Friday, September 21, 2007

what we want

So, with a lot of time not being able to get a dog, we've come up with a pretty through group of what we're looking for in a dog.

- It needs to be low energy. We both work full time. For now, that's not negotiable. The dog will have to be ok with two long walks a day and evening yard play/training. Unfortunately, this rules out huskys, gorgeous as they are.

- It needs to get along with other animals. Dogs and cats. The plan is to have multiple pets.

- We want a big dog. This is getting in to preference. There's no real logic behind this one other than preference. The obvious question is 'how big?' well, no smaller than a border collie - and we've considered great danes.

- We plan to do a lot of training. Not formal obedience, just establishing a (very very by today's standards it seems) good rapport and solid boundaries. I'll probably go into a lot more detail about this later. This is more of an individual dog thing. Alert attention to people is important, but not necessarily slavish retriever-style desire to please above all else.

- We want a dignified, confident dog. This was a little surprising to us, but after meeting with a lot of dogs (the first time we thought we'd be able to get one soon) we both observed that we were turned off by 'asking for belly rubs' or other playful/submissive behavior. Again, not really logical, just preference.

- We want a friendly dog. I mean, heck, we should pick one that likes us back, right? While belly-rubs was a turn-off, behaviors like licking hands, or leaning against you were positives. Also would probably help with that 'training' thing above.

Where did this get us? Well, it tended to point to breeds that were traditionally 'stock guarding dogs' send 'em out in the pasture to keep the wolves away.
They mostly hang out and sit all day, plus they had to be calm enough not to freak out the sheep, so low energy. They tend to be big.
Unfortunately, the dogs that used to be 'stock guarding dogs' are now often considered 'vicious breeds'.
Our leader right now is an Akita. We're also considering Great Danes, Chows, German Shepherds, Rottweilers, Newfoundlands and any sort of mix that happens to work out right.

p.s. a bit of a consequence of the above, we want an adult dog, probably at least a year old. Mostly this is due to #1: we're not going to be home to entertain/housebreak a puppy as diligently as we think we need to. But also, with all our emphasis on personality, it'd be good to see what we're gonna get a little better.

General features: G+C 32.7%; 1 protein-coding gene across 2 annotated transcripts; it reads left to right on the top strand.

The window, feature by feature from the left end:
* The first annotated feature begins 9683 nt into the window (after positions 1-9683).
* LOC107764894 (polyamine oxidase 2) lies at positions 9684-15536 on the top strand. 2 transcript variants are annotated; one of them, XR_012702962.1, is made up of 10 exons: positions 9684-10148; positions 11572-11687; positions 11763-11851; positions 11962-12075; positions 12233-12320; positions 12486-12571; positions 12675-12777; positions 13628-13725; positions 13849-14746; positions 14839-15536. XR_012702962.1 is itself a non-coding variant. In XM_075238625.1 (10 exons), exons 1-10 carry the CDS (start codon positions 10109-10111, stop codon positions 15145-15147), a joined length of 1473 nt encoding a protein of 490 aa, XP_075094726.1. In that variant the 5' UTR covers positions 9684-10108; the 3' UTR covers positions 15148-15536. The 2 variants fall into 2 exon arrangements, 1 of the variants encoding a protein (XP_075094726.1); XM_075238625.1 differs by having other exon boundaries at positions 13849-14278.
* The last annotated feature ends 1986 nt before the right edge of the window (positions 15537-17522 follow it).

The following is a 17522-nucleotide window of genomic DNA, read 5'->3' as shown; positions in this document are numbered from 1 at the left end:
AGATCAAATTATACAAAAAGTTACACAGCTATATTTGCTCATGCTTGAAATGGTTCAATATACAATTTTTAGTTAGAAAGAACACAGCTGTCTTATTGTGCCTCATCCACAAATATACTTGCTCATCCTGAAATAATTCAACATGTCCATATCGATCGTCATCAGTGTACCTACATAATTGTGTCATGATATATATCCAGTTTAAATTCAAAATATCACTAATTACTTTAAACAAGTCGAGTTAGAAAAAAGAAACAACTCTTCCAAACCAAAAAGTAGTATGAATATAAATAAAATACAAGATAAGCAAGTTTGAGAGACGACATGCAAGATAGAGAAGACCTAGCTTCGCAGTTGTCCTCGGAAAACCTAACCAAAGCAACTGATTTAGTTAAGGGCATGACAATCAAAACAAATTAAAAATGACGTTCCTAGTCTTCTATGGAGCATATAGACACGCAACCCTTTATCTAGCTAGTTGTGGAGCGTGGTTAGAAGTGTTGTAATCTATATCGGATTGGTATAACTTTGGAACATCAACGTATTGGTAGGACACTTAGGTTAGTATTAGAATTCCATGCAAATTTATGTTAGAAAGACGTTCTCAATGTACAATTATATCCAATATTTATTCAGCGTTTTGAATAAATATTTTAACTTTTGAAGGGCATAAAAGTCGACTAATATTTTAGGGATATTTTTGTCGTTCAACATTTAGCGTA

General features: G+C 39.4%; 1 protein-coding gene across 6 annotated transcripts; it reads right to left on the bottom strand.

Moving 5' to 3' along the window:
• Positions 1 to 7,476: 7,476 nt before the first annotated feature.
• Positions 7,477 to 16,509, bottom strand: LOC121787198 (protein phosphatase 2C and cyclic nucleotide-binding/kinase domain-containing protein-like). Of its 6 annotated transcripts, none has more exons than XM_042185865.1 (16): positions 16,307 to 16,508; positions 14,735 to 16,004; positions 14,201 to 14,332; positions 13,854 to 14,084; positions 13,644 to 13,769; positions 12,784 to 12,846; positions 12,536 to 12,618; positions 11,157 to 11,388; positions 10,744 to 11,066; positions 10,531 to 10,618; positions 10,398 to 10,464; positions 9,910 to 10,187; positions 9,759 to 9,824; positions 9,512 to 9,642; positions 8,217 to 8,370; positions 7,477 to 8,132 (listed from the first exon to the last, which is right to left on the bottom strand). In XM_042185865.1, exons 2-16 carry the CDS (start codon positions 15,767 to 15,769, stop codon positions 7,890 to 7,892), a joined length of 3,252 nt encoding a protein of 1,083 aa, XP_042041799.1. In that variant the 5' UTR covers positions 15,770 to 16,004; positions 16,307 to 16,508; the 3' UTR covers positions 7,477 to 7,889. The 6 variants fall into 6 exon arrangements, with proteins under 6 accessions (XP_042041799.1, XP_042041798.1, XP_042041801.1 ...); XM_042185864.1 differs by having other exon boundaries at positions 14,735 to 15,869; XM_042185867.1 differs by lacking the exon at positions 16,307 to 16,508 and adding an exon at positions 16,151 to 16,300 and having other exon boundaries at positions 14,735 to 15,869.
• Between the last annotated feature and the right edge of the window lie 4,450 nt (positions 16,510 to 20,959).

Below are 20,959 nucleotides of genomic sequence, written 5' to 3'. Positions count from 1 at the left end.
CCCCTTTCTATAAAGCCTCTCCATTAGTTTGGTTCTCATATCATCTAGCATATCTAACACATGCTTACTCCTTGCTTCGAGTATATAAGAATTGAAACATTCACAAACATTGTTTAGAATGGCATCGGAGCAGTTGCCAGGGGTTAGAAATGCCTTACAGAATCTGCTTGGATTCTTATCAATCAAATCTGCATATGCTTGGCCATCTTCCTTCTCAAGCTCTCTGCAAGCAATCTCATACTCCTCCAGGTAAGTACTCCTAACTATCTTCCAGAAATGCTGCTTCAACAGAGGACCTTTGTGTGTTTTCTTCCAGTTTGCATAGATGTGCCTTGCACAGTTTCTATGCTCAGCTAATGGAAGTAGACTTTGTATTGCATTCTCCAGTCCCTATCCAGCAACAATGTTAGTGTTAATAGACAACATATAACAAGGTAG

3 comments:

Abby K9 said...

Hello -

I saw that you commented on my first dog FAQ entry over at my blog, and I wanted to get in touch with you to see if maybe I could be of any assistance in your search for a good match. Unfortunately it seems you have no email address posted, so I'm hoping my message gets to you this way. You can email me, if you'd like - abbyk9 (at) krasnovia.com

I also read this entry you posted and I was wondering whether you had ever considered adopting a Greyhound?

Greyhounds make wonderful first pets and great house dogs. They are very affectionate, and, surprising to many people, they are really big couch potatoes. Being sight hounds, they are really designed to sprint short distances, so they don't have the pent up energy that herding breeds have, for example.

Just a thought. :)

Diane said...

I just lost my entire post ... let me try again.

It's great to see you're taking some time to consider the best dog for you.

The suggestion of a greyhound is a good one. They make a very good pet but (as with all dogs) will at least need that twice/day exercise you mention. But this breed needs to be a house dog of course.

I wouldn't recommend the herding breeds at all. They are extremely high energy, incredibly intelligent and therefore need a great deal of committed training and lots of directed exercise and a job to do. Instead, I'd suggest a livestock guarding dog such as the Great Pyrenees (the one I'd place at the top of the list for consideration), an Akbash, or Komondor.

I too would be willing to share my experience and expertise both as a dog owner (for nearly 50 years) and a professional dog writer. If you have any questions, please feel free to ask.

Good luck with those renovations!

Diane Dogs Naturally

Amie said...

Don't know if you'll see this, because it's a rather old post, but 1. Thanks for your comment on my blog about the fetch training. And 2. I was going to suggest a Pyr as well, although if I wasn't such a fan of my current dog (and I think I'm sticking with his breed from here on out, but he is NOT what you're looking for) I'd go for a Newf in a heartbeat. They're a longtime desire of mine, and I remember reading once that the main temperament description is that they're so friendly they'll follow anyone home. Big, sweet adorable bears. With a lot of hair - that's something else you'll want to consider!

Greys are good, too, though sometimes rescued adults have issues with small animals (like cats) because of former racing careers (the bait on a track looks remarkably cat-like).

Chows are gorgeous, too, and I do like them a lot. But they are not bred to be friendly to everyone - they tend to be devoted to one person, and not really like anyone else.

It depends a lot on the breed, but a lot of dogs tend to hit "maturity" at about 18 - 30 months. Plus, they're no longer cute puppies. So rescuing a dog of two years or older means both that you see the true, developed personality of the dog, and also that you've honestly saved a life.

Feel free to e-mail if you have any questions! RoseByAny at Hotmail...